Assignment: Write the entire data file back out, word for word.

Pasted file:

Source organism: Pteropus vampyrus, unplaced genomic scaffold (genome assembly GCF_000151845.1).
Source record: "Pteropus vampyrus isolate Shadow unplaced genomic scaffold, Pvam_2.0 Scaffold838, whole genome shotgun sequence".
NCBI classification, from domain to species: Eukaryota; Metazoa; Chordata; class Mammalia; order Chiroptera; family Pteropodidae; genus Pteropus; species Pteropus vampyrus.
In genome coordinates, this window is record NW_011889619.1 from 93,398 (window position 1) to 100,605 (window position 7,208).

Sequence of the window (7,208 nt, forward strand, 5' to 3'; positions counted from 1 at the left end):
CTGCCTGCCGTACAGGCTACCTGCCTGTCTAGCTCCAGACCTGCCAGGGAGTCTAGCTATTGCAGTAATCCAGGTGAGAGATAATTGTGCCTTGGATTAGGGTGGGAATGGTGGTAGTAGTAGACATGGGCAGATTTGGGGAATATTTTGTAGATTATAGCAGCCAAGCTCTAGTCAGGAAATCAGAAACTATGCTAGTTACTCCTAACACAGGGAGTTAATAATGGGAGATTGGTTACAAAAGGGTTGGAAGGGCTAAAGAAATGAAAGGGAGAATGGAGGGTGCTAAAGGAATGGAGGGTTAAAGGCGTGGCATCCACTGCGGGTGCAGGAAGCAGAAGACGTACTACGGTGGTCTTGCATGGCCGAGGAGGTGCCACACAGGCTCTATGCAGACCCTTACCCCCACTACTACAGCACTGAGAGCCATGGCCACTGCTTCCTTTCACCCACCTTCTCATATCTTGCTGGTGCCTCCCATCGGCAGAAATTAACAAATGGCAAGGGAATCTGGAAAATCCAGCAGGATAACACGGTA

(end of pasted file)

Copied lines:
Source organism: Pteropus vampyrus, unplaced genomic scaffold (genome assembly GCF_000151845.1).
Source record: "Pteropus vampyrus isolate Shadow unplaced genomic scaffold, Pvam_2.0 Scaffold838, whole genome shotgun sequence".
NCBI classification, from domain to species: Eukaryota; Metazoa; Chordata; class Mammalia; order Chiroptera; family Pteropodidae; genus Pteropus; species Pteropus vampyrus.
In genome coordinates, this window is record NW_011889619.1 from 93,398 (window position 1) to 100,605 (window position 7,208).

Sequence of the window (7,208 nt, forward strand, 5' to 3'; positions counted from 1 at the left end):
CTGCCTGCCGTACAGGCTACCTGCCTGTCTAGCTCCAGACCTGCCAGGGAGTCTAGCTATTGCAGTAATCCAGGTGAGAGATAATTGTGCCTTGGATTAGGGTGGGAATGGTGGTAGTAGTAGACATGGGCAGATTTGGGGAATATTTTGTAGATTATAGCAGCCAAGCTCTAGTCAGGAAATCAGAAACTATGCTAGTTACTCCTAACACAGGGAGTTAATAATGGGAGATTGGTTACAAAAGGGTTGGAAGGGCTAAAGAAATGAAAGGGAGAATGGAGGGTGCTAAAGGAATGGAGGGTTAAAGGCGTGGCATCCACTGCGGGTGCAGGAAGCAGAAGACGTACTACGGTGGTCTTGCATGGCCGAGGAGGTGCCACACAGGCTCTATGCAGACCCTTACCCCCACTACTACAGCACTGAGAGCCATGGCCACTGCTTCCTTTCACCCACCTTCTCATATCTTGCTGGTGCCTCCCATCGGCAGAAATTAACAAATGGCAAGGGAATCTGGAAAATCCAGCAGGATAACACGGTA